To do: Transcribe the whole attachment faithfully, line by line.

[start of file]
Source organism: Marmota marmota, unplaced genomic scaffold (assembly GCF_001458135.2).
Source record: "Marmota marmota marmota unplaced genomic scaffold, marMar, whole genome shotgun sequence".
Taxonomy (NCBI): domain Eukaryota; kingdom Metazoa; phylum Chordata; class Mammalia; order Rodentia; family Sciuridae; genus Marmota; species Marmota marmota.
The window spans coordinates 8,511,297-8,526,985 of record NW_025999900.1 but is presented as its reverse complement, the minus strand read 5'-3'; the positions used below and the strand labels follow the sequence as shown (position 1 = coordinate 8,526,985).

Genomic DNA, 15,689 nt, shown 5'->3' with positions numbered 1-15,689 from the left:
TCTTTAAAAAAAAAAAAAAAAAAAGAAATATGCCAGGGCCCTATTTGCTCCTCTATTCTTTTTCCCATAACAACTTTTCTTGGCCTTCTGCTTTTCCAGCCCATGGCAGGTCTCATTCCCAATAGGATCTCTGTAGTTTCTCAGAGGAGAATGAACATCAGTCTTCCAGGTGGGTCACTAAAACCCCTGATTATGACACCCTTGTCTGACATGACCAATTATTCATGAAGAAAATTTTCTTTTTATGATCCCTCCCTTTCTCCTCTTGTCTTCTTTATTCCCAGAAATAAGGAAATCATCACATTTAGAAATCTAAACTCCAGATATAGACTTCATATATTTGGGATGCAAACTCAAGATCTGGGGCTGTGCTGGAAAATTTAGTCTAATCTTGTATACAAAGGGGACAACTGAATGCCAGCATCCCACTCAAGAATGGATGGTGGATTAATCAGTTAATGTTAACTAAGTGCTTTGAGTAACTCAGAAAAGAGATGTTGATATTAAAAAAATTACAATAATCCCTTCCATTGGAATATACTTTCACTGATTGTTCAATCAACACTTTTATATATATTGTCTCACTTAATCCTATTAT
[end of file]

Source organism: Marmota marmota, unplaced genomic scaffold (assembly GCF_001458135.2).
Source record: "Marmota marmota marmota unplaced genomic scaffold, marMar, whole genome shotgun sequence".
Taxonomy (NCBI): domain Eukaryota; kingdom Metazoa; phylum Chordata; class Mammalia; order Rodentia; family Sciuridae; genus Marmota; species Marmota marmota.
The window spans coordinates 8,511,297-8,526,985 of record NW_025999900.1 but is presented as its reverse complement, the minus strand read 5'-3'; the positions used below and the strand labels follow the sequence as shown (position 1 = coordinate 8,526,985).

Genomic DNA, 15,689 nt, shown 5'->3' with positions numbered 1-15,689 from the left:
TCTTTAAAAAAAAAAAAAAAAAAAGAAATATGCCAGGGCCCTATTTGCTCCTCTATTCTTTTTCCCATAACAACTTTTCTTGGCCTTCTGCTTTTCCAGCCCATGGCAGGTCTCATTCCCAATAGGATCTCTGTAGTTTCTCAGAGGAGAATGAACATCAGTCTTCCAGGTGGGTCACTAAAACCCCTGATTATGACACCCTTGTCTGACATGACCAATTATTCATGAAGAAAATTTTCTTTTTATGATCCCTCCCTTTCTCCTCTTGTCTTCTTTATTCCCAGAAATAAGGAAATCATCACATTTAGAAATCTAAACTCCAGATATAGACTTCATATATTTGGGATGCAAACTCAAGATCTGGGGCTGTGCTGGAAAATTTAGTCTAATCTTGTATACAAAGGGGACAACTGAATGCCAGCATCCCACTCAAGAATGGATGGTGGATTAATCAGTTAATGTTAACTAAGTGCTTTGAGTAACTCAGAAAAGAGATGTTGATATTAAAAAAATTACAATAATCCCTTCCATTGGAATATACTTTCACTGATTGTTCAATCAACACTTTTATATATATTGTCTCACTTAATCCTATTAT